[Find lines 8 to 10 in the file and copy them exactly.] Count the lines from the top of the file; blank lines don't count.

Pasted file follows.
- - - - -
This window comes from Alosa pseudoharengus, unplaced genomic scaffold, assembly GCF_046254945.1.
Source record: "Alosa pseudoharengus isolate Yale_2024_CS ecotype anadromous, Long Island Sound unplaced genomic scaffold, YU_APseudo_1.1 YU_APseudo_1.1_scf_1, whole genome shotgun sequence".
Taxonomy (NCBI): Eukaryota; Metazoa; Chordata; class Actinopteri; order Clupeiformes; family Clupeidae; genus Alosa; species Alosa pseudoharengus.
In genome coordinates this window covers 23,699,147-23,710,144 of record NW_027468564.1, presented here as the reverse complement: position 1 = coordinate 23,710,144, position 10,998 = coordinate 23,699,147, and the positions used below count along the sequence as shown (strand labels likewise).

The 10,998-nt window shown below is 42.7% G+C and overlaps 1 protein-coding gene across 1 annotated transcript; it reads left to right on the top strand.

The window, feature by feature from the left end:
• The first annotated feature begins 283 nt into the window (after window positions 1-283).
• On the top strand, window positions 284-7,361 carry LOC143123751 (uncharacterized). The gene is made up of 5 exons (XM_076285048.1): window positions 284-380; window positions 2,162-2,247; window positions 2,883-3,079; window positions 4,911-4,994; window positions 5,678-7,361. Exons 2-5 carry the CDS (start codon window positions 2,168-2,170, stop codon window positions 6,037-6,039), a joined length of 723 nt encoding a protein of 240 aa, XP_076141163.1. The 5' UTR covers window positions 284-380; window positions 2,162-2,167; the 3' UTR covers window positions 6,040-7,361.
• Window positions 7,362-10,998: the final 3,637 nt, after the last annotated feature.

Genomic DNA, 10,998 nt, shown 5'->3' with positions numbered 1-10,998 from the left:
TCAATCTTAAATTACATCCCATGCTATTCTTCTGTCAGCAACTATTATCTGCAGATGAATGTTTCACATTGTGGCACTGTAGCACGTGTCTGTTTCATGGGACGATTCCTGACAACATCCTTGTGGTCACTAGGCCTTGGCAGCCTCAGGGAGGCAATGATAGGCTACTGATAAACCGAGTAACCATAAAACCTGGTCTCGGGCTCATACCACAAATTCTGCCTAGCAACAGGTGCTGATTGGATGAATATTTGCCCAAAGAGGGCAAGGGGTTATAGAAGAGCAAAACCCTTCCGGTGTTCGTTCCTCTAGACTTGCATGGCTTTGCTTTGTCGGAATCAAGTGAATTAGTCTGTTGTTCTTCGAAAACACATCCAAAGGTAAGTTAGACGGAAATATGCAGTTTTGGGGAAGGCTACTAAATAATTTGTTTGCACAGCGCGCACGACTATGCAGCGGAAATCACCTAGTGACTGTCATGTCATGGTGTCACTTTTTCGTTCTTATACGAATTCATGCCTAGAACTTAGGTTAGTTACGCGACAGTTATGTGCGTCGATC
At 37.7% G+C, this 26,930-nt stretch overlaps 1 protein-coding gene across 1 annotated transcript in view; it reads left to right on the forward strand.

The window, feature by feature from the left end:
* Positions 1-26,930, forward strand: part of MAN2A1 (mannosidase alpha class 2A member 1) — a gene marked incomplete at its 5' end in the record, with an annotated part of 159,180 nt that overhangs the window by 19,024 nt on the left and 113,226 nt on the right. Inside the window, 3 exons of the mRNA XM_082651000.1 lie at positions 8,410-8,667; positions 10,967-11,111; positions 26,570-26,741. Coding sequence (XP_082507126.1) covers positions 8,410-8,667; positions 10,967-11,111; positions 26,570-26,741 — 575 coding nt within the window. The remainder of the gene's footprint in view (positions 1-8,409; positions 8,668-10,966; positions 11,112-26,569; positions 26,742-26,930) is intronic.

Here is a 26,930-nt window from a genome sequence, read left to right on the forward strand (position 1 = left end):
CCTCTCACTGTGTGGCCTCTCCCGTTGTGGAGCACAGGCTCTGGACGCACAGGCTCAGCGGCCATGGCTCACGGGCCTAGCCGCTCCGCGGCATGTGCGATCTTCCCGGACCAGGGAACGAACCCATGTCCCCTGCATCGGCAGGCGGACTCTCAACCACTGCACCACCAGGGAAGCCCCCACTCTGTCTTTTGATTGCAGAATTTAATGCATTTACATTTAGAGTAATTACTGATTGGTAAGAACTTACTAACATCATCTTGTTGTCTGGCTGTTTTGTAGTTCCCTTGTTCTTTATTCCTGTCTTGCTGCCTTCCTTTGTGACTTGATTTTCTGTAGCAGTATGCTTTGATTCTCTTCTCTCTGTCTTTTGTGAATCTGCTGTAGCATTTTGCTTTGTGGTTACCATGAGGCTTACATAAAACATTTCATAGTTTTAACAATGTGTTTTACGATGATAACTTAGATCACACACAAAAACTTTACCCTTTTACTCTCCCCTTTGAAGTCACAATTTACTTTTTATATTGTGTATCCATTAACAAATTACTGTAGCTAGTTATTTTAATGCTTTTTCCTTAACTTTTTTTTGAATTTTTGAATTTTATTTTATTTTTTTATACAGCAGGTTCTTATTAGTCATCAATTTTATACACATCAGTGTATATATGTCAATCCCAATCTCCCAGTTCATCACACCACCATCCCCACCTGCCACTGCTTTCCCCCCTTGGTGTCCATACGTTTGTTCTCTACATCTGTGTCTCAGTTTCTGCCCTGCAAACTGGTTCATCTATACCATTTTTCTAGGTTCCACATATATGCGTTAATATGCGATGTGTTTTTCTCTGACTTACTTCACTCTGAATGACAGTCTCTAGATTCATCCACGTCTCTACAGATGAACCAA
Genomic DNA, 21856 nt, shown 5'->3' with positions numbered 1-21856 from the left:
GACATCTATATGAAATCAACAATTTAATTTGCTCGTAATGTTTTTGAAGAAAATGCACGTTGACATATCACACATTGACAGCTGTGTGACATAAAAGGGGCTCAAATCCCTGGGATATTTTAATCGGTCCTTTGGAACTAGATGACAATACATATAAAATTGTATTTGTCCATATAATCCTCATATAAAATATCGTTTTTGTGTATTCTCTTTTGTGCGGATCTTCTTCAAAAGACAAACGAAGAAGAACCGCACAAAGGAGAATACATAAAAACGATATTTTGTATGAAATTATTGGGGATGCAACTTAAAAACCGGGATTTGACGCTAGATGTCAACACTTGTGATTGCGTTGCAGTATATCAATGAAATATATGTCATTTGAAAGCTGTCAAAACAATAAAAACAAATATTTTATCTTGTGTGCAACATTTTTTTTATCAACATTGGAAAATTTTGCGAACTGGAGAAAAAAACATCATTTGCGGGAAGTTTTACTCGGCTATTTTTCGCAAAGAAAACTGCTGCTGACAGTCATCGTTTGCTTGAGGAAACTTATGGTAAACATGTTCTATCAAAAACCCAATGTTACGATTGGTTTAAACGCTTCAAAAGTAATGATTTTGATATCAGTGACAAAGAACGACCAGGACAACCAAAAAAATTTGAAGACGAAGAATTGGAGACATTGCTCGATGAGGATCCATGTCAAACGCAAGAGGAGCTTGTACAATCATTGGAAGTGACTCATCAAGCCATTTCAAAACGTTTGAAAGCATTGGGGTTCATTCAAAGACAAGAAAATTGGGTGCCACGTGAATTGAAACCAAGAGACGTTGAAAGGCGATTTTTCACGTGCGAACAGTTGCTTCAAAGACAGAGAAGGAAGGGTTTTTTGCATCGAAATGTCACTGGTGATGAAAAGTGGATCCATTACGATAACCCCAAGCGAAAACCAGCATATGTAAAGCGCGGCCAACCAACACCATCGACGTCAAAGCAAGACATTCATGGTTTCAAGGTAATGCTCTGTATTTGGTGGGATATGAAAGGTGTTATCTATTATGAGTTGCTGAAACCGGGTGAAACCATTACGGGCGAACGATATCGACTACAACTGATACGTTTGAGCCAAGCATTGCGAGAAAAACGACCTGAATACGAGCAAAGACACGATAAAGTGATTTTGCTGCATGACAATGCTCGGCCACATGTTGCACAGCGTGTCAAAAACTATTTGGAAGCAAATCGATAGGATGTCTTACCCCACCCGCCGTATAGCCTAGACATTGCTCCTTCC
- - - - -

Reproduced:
• On the top strand, window positions 284-7,361 carry LOC143123751 (uncharacterized). The gene is made up of 5 exons (XM_076285048.1): window positions 284-380; window positions 2,162-2,247; window positions 2,883-3,079; window positions 4,911-4,994; window positions 5,678-7,361. Exons 2-5 carry the CDS (start codon window positions 2,168-2,170, stop codon window positions 6,037-6,039), a joined length of 723 nt encoding a protein of 240 aa, XP_076141163.1. The 5' UTR covers window positions 284-380; window positions 2,162-2,167; the 3' UTR covers window positions 6,040-7,361.
• Window positions 7,362-10,998: the final 3,637 nt, after the last annotated feature.

Genomic DNA, 10,998 nt, shown 5'->3' with positions numbered 1-10,998 from the left: